I was lucky enough to see a barn owl while undertaking a commission for Anthony Edwards to photograph his fishery on the Avon. When returning to their car one evening, one of the fishery syndicate members had mentioned he had seen an owl quartering a field next to the river. Last Monday by early evening I had completed my target images of the day, photographing Anthony's house from distant viewpoints, so decided to walk around the fishery hoping to see the owl. On a previous occasion I had spotted a Little owl on a post, but it was some distance away and the only photographs I could get were of the owl looking the other way before it noticed me and flew off. However, on this evening I saw a Barn owl quartering the field and managed a few distance shots in the failing light. Quick reactions and a long lens achieved a reasonable result but with many wasted shots as the auto focus struggled to focus on the fast moving bird rather than the dominant woodland background. This and another shot shows the owl in the context of its hunting territory. My other shot I might use for the book shows the bird more clearly against the background of the field but less of the face which is such a distinctive feature of the species.
Last week it was worth waiting for the evening hatch of Sedge on the Avon after a very hot sunny day, even though the fish did not seem to be at all interested - so no evening rise. The hatch was concentrated beside overhanging trees such as this willow, which I included in the shot to give context and scale. Tricky subjects to photograph. I ended up using a very long lens to get the desired photograph. This image is a substantial crop and required a very fast shutter speed of 1/1600 sec to partly freeze the movement of the flies. It was then possible to identify the characteristic long antennae of the Sedge which were near impossible to see with the naked eye.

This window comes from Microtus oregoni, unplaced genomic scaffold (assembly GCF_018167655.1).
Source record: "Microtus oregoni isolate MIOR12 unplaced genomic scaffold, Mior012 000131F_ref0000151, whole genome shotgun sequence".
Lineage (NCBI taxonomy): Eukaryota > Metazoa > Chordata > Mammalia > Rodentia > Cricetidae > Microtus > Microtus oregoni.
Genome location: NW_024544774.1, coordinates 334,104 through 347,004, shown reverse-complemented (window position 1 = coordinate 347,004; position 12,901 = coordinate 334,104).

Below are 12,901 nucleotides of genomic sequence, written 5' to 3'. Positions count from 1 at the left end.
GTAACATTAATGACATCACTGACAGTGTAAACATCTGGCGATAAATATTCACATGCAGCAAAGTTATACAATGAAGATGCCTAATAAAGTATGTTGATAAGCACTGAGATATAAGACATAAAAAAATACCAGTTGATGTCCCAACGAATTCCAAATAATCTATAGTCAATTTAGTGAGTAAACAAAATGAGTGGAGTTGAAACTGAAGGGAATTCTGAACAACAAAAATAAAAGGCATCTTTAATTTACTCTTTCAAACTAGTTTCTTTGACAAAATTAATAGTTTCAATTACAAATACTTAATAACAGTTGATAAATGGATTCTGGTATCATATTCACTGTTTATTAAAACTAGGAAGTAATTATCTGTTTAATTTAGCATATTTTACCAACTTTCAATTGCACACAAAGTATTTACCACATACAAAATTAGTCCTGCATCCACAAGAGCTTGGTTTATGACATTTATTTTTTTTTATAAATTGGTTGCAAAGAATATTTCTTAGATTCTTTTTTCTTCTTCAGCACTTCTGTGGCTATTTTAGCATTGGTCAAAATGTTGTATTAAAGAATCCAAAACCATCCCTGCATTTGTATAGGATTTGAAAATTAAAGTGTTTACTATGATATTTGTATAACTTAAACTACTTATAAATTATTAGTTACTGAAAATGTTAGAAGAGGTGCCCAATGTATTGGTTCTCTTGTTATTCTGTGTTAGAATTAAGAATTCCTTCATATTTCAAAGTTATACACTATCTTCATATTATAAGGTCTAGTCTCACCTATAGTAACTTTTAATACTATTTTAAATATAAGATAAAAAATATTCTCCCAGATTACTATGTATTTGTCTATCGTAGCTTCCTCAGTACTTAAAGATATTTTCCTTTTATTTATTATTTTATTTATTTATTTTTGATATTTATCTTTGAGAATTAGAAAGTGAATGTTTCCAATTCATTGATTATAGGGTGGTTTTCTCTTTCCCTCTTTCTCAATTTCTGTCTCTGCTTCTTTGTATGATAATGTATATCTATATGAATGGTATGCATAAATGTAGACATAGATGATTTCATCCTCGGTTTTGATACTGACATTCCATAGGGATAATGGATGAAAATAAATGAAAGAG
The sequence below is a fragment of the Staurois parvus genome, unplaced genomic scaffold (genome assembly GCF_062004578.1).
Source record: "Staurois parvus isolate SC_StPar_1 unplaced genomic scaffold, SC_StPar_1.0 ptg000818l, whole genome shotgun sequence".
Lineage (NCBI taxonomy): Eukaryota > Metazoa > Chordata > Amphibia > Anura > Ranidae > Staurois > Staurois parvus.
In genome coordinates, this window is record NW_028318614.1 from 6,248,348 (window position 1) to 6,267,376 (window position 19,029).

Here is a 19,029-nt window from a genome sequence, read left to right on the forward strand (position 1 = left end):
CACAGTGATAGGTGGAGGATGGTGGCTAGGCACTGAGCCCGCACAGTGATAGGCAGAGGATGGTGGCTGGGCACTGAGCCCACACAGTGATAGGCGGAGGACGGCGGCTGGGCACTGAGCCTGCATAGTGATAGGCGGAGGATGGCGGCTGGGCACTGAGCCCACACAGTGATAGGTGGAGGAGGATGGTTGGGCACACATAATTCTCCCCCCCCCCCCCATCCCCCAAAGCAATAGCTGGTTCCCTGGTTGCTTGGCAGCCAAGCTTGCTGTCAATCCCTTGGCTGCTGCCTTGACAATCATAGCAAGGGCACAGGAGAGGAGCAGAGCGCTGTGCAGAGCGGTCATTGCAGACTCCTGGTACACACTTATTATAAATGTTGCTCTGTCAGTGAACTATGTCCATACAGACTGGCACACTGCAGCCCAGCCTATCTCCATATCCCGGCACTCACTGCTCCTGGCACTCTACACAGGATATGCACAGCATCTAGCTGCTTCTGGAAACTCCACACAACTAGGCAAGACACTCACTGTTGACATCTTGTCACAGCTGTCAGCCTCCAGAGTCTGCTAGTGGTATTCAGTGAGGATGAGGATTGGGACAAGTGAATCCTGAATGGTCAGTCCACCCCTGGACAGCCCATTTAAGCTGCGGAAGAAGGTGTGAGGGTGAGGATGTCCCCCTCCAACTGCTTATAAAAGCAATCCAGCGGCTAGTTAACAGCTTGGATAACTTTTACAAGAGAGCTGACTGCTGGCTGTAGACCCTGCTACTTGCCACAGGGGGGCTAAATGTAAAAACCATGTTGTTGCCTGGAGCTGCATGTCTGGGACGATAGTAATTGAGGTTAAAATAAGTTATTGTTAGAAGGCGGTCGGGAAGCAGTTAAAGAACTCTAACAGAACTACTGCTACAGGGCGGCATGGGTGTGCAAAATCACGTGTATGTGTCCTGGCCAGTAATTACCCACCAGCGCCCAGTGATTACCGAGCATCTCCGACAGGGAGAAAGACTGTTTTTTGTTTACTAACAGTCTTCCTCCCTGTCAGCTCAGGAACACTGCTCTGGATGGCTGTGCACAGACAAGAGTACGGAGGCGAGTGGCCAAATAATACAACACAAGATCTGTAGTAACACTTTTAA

Now that's what I like to see! This image of brown trout parr was shot last Monday (15/6/20) with a compact waterproof camera. I found a shoal of these 5cm long junior fish by the side of flowing ranunculus on a stretch of the Wylye. What an encouraging sight. It says something for the habitat restoration carried out on this part of the river. Nearby there was a similar grouping of minnows and in another channel, a shoal of tiny minnow fry. A quick kick sample from the gravel also resulted in hundreds of Gammarus (shrimp) in the net. Surely a sign of a healthy river?
The Avon covered with flowering ranunculus at the end of May 2020. Very pretty - but a problem and a keeper's nightmare. The restrictions created by COVID19 have prevented the weed cut on the Avon this Spring. Water is held back, encroaching onto the bank and potentially causing some flooding in the next few months if weed cutting continues not to be possible.
The shot above was taken by wading into the middle of the river and carefully holding the camera a few inches above the water. A bit ambitious for depth of focus, even using a wide angle lens, as the first flowers are extremely close which is why these buttercup sized flowers look so big in the image. The overall effect captures the beauty of a scene that I am unlikely to ever see again.